Hey there, time traveller!
This article was published 14/2/2014 (1100 days ago), so information in it may no longer be current.
On June 23, 1940, the day after France signed an armistice with Nazi Germany, Adolf Hitler travelled to Paris to see the sites of the conquered city accompanied by sculptor Arno Breker and architect Albert Speer, who later was appointed the Nazi Minister of Armaments and War Production.
Hitler had never been to Paris. "It was the dream of my life to see Paris," he told Speer at the end of the tour. "I cannot say how happy I am to have that dream fulfilled today."
As the occupation bureaucracy was put in place, Hitler ensured France's numerous art treasures were catalogued and stored for "protection." Specifically targeted were Jewish gallery owners and collectors, who were told their property was being "safeguarded." (Leonard da Vinci's masterpiece Mona Lisa was removed from the Louvre by the astute museum staff and hidden before the Nazis could seize it.)
Paintings or sculptures the Nazis deemed "degenerate" were destroyed or sold; other more historic pieces were stored in vaults or sent to Linz, Austria, (Hitler's childhood home) for exhibits in the mammoth Fºhrermuseum he was having built. Eventually about 8,000 works of art went there, though the museum was never completed.
This was only a fraction of the five or six million pieces of art the Nazis methodically looted across Europe from 1933-45. It is possible, though not likely, some of these paintings might be hanging in the Winnipeg Art Gallery, the officials of which researching the provenance of about a dozen paintings in conjunction with an investigation in several Canadian galleries.
Since 1945, only three pieces of art held by a Canadian gallery or museum have been identified as coming from Nazi plundering. In 2004, the National Gallery of Canada established a painting acquired in 1956, Le Salon de Madame Aron by early 20th century French artist âdouard Vuillard, had been owned by Jewish Parisian businessman Alfred Lindon. It had been hidden by Lindon before he escaped to the U.S. in 1940, but had been discovered and seized. After the war, the painting resurfaced and found its way to a Paris gallery. The National Gallery returned the painting and it was auctioned in New York.
The search for Nazi plunder started before the war's end. In 1943, U.S. President Franklin Roosevelt launched the Monuments, Fine Arts, and Archives Program. Some 400 art historians and museum experts were recruited to retrieve this priceless booty. The Monuments Men (and women) are the subject of George Clooney's latest film, based on Robert Edsel's 2009 book.
While the movie, which traces the experiences of seven of the Monuments Men, has garnered mediocre reviews, the real story is fascinating. Many landed in Sicily in 1943 following the Allied invasion and ultimately arrived in Paris after D-Day. It was in France where they were most successful, locating thousands of paintings. Prior to V-E Day in May 1945, they had to work quickly because two months earlier Hitler had issued the Demolitions on Reich Territory Decree that stipulated everything should be destroyed if the Allies invaded Germany.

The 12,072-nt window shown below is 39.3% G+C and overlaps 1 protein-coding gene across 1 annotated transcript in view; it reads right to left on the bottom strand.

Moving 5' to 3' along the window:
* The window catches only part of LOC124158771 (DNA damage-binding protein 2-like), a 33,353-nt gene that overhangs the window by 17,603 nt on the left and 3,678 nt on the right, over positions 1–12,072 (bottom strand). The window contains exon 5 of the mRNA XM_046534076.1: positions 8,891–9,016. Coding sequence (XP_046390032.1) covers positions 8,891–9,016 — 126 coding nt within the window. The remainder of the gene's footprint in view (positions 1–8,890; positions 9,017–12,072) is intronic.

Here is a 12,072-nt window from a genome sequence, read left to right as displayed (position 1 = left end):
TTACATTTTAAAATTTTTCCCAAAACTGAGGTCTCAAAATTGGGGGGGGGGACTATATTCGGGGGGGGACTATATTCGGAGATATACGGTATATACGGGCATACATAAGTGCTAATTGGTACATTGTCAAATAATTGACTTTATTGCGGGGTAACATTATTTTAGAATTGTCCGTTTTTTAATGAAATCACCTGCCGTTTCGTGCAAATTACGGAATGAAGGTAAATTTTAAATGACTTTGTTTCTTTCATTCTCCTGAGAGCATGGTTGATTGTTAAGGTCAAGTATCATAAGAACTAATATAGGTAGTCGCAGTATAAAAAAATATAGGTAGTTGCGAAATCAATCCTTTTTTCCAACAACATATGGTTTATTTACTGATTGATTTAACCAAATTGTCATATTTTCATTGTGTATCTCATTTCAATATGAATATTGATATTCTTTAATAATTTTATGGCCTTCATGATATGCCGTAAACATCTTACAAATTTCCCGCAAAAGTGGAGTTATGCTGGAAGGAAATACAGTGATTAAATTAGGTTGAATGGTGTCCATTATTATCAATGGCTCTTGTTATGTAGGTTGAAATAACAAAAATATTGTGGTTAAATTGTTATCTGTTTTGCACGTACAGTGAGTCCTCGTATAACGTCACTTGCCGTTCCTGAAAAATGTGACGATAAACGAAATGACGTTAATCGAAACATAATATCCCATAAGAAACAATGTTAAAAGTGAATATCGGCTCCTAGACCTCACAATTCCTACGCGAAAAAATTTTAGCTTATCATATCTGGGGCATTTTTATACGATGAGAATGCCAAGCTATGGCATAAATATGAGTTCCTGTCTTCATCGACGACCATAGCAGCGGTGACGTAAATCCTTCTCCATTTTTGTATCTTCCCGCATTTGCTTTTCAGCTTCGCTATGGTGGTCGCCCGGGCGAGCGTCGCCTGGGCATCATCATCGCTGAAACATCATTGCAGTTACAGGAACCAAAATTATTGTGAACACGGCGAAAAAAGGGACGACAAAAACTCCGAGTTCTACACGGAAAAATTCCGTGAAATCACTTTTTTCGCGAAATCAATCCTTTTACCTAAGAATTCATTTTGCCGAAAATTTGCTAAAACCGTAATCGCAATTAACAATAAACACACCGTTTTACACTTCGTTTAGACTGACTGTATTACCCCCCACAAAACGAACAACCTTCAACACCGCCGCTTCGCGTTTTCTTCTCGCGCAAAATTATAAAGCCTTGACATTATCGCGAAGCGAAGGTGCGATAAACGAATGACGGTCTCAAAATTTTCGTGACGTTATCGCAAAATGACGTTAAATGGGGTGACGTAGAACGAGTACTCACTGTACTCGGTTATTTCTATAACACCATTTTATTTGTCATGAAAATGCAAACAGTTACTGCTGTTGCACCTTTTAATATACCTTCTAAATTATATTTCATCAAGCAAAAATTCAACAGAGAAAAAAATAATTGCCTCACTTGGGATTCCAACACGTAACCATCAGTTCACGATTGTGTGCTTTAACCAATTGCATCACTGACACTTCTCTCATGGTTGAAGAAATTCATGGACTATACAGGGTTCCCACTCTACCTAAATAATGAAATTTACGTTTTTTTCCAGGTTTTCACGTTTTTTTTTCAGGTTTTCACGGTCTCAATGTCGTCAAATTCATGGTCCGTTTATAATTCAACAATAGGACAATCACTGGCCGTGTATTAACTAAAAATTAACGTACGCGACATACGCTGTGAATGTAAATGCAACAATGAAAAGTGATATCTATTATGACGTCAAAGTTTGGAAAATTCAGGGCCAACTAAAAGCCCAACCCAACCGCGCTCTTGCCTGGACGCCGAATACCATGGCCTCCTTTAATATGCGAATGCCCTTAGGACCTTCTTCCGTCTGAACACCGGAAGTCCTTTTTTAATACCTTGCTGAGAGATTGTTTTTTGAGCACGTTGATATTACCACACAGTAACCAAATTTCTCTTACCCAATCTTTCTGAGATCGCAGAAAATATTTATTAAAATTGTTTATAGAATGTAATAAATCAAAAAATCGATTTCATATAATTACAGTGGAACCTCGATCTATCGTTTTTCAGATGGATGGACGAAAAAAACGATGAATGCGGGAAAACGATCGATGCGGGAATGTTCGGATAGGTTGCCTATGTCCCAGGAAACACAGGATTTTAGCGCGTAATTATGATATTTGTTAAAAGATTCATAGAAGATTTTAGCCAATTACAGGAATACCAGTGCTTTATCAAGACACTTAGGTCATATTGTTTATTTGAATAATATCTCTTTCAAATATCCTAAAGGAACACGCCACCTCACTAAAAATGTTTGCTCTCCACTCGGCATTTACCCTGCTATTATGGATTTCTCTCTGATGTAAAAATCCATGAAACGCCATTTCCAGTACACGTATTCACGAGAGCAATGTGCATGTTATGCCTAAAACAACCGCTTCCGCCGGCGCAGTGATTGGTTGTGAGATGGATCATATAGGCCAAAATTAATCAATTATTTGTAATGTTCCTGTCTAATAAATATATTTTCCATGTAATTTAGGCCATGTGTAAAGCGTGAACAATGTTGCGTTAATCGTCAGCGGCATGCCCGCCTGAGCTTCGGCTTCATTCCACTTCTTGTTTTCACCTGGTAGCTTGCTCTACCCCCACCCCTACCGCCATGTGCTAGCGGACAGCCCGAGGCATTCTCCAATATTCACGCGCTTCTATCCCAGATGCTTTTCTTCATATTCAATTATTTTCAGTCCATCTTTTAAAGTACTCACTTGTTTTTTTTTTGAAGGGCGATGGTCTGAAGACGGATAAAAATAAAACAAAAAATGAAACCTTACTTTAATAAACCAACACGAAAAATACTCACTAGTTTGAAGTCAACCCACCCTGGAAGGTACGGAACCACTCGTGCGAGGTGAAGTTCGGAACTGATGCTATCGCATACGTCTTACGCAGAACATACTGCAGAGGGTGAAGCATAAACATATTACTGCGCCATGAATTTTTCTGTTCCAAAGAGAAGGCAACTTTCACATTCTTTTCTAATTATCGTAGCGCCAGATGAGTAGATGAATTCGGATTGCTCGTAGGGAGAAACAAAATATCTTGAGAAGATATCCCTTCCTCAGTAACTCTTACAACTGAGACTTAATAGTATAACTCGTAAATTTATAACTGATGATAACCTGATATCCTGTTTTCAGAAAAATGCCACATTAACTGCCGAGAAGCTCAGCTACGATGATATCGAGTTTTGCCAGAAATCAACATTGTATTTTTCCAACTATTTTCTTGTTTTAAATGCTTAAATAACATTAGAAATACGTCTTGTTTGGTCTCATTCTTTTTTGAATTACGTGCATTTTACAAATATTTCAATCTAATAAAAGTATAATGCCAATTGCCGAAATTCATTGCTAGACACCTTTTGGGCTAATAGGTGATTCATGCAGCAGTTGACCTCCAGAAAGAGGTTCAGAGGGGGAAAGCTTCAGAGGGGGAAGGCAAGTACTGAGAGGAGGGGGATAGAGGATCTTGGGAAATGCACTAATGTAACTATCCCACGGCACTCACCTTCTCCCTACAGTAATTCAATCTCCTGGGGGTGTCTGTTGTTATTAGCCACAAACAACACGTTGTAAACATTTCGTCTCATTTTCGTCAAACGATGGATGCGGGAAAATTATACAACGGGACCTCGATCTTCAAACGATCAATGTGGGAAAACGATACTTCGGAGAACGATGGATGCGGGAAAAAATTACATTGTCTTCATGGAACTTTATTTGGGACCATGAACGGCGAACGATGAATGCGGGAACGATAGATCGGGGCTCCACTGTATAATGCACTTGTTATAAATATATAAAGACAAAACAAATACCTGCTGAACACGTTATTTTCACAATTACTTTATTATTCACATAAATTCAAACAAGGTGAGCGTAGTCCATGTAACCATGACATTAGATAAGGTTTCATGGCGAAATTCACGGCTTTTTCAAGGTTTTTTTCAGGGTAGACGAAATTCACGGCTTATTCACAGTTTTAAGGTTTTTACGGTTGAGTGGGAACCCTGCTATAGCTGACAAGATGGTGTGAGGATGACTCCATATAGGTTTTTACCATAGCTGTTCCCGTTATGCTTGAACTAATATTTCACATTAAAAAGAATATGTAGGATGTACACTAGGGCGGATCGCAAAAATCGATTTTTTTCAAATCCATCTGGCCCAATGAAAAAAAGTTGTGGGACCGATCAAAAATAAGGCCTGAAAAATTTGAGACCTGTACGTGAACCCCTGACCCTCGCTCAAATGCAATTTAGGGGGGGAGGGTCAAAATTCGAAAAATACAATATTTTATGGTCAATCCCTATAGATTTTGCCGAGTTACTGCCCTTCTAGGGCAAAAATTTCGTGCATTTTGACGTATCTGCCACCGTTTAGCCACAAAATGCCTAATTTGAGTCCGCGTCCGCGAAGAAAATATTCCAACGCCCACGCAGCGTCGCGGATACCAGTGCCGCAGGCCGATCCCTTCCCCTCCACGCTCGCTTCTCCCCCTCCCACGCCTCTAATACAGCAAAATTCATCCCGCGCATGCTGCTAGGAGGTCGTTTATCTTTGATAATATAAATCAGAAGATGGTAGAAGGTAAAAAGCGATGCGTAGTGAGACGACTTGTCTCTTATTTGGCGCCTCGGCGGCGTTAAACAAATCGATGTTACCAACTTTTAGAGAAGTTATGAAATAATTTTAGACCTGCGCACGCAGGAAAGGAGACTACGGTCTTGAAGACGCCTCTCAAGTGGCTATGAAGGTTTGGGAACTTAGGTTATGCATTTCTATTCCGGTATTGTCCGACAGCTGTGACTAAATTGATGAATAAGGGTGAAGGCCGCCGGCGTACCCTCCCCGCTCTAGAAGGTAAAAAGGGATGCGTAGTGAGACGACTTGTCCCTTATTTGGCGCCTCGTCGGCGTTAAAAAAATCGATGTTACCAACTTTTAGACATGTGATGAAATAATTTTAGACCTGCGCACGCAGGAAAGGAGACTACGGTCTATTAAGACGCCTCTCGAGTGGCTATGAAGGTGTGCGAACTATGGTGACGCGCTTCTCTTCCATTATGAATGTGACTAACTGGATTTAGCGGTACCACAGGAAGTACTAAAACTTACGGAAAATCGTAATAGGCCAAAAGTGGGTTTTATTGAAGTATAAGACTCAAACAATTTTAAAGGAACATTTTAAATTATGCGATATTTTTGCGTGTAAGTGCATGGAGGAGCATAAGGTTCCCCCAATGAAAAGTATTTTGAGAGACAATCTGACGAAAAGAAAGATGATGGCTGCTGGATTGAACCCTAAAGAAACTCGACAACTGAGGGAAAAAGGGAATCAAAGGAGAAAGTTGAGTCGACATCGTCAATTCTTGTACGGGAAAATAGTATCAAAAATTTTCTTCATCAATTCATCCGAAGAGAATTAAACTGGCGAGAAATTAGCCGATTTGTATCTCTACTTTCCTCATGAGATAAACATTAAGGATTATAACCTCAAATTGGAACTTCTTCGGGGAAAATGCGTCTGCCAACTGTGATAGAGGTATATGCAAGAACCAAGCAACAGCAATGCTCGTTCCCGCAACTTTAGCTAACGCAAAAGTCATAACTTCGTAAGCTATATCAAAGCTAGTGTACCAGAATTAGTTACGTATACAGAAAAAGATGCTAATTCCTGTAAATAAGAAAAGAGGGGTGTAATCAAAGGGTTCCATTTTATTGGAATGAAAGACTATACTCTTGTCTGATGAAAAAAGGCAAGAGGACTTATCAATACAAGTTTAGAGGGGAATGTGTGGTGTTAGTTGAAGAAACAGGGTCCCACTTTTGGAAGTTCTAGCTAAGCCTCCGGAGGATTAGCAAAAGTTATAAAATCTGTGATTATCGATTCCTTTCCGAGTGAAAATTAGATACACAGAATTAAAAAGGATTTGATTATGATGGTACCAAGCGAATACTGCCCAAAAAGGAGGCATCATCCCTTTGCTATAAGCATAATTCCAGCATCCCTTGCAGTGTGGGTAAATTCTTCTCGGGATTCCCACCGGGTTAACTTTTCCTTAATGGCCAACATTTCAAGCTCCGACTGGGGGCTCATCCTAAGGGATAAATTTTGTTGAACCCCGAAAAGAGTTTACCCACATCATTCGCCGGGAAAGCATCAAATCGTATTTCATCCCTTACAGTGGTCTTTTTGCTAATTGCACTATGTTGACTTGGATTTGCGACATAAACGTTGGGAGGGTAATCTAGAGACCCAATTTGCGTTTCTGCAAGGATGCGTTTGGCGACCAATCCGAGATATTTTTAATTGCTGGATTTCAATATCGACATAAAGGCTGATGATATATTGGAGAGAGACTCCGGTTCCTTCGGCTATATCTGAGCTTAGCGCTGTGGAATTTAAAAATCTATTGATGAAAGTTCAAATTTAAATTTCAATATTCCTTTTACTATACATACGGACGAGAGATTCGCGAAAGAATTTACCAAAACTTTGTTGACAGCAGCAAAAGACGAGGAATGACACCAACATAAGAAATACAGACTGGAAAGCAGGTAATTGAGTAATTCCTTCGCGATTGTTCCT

One accurate scene in the movie is a visit by two Monuments Men to a German dentist to cure a toothache one of them had. They learned the dentist's son was an art expert who collaborated with the Nazis. This led them to a large cache of art, some of which was part of Hermann Goering's vast plundered collection, and the German location of other paintings, sculptures, tapestries and antique furniture.
One of the courageous heroines of this war story was Rose Valland -- called Claire Simone and played by Cate Blanchett in the movie -- a curator at the Jeu de Paume Museum in Paris. The Nazis used the museum as a storage facility for the art, a lot of it from the Rothschild family's collection. Valland secretly kept a record of the art and where it was sent in Germany. "When you're the weakest," she said years later, "you have to be the cleverest."
As Lynn Nicholas, the author of The Rape of Europa, notes, Valland helped the Monuments Men retrieve about 60,000 works of French art. She was awarded the French Legion of Honour and the Medal of the Resistance, prior to her death in 1980.
As Nicholas also relates, one of the German art dealers questioned by the Monuments Men was Hildebrand Gurlitt, a dealer in Munich found with many confiscated works. He had a lot more, a fact that only recently came to light. In November, German authorities revealed that in 2012 as part of a tax evasion investigation, they discovered in the Munich apartment of Hildebrand's son, some 1,400 works of art, many from Jewish galleries and collectors during the war. Among the stash were paintings by Pablo Picasso and Henri Matisse.
Then, just last week, it was reported that Gurlitt had even more art hidden in other locations. The outcry over the Germans' procrastination at revealing all of this prompted that government to establish an independent research centre to search for remaining looted art in German museums and collections.
Thanks to Valland and the Monuments Men, almost all of whom have passed away, thousands of works seized were returned to their owners. Many pieces probably are lost forever, as the full extent of the systematic Nazi plundering still reverberates 70 years later.
Now & Then is a column in which historian Allan Levine puts the events of today in a historical context.